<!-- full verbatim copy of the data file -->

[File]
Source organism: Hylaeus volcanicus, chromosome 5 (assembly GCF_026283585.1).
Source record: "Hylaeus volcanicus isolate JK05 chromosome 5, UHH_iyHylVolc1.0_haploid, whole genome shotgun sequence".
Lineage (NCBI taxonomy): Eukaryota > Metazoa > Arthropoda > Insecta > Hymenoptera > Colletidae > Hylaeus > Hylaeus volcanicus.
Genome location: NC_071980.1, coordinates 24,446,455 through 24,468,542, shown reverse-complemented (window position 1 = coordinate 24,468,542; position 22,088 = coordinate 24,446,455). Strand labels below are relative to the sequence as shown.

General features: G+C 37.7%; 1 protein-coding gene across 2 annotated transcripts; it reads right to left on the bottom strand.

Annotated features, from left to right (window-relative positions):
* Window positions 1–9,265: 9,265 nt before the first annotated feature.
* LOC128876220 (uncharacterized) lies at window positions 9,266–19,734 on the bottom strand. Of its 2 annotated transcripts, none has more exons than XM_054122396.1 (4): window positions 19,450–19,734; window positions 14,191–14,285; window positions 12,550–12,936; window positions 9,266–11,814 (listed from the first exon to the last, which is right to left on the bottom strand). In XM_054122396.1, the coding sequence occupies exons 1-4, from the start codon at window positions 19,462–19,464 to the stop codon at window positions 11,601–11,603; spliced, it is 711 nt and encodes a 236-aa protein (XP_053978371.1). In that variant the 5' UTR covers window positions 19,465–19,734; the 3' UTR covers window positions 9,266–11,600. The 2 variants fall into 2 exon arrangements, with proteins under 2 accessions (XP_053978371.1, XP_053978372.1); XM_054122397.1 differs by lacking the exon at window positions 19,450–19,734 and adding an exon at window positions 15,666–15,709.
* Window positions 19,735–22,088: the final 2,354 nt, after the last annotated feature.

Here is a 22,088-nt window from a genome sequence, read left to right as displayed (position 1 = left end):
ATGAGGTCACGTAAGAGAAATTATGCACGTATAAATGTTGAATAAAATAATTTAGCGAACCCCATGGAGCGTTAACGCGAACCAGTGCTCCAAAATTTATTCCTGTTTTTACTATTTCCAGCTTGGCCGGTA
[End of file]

Source organism: Hylaeus volcanicus, chromosome 5 (assembly GCF_026283585.1).
Source record: "Hylaeus volcanicus isolate JK05 chromosome 5, UHH_iyHylVolc1.0_haploid, whole genome shotgun sequence".
Lineage (NCBI taxonomy): Eukaryota > Metazoa > Arthropoda > Insecta > Hymenoptera > Colletidae > Hylaeus > Hylaeus volcanicus.
Genome location: NC_071980.1, coordinates 24,446,455 through 24,468,542, shown reverse-complemented (window position 1 = coordinate 24,468,542; position 22,088 = coordinate 24,446,455). Strand labels below are relative to the sequence as shown.

General features: G+C 37.7%; 1 protein-coding gene across 2 annotated transcripts; it reads right to left on the bottom strand.

Annotated features, from left to right (window-relative positions):
* Window positions 1–9,265: 9,265 nt before the first annotated feature.
* LOC128876220 (uncharacterized) lies at window positions 9,266–19,734 on the bottom strand. Of its 2 annotated transcripts, none has more exons than XM_054122396.1 (4): window positions 19,450–19,734; window positions 14,191–14,285; window positions 12,550–12,936; window positions 9,266–11,814 (listed from the first exon to the last, which is right to left on the bottom strand). In XM_054122396.1, the coding sequence occupies exons 1-4, from the start codon at window positions 19,462–19,464 to the stop codon at window positions 11,601–11,603; spliced, it is 711 nt and encodes a 236-aa protein (XP_053978371.1). In that variant the 5' UTR covers window positions 19,465–19,734; the 3' UTR covers window positions 9,266–11,600. The 2 variants fall into 2 exon arrangements, with proteins under 2 accessions (XP_053978371.1, XP_053978372.1); XM_054122397.1 differs by lacking the exon at window positions 19,450–19,734 and adding an exon at window positions 15,666–15,709.
* Window positions 19,735–22,088: the final 2,354 nt, after the last annotated feature.

Here is a 22,088-nt window from a genome sequence, read left to right as displayed (position 1 = left end):
ATGAGGTCACGTAAGAGAAATTATGCACGTATAAATGTTGAATAAAATAATTTAGCGAACCCCATGGAGCGTTAACGCGAACCAGTGCTCCAAAATTTATTCCTGTTTTTACTATTTCCAGCTTGGCCGGTA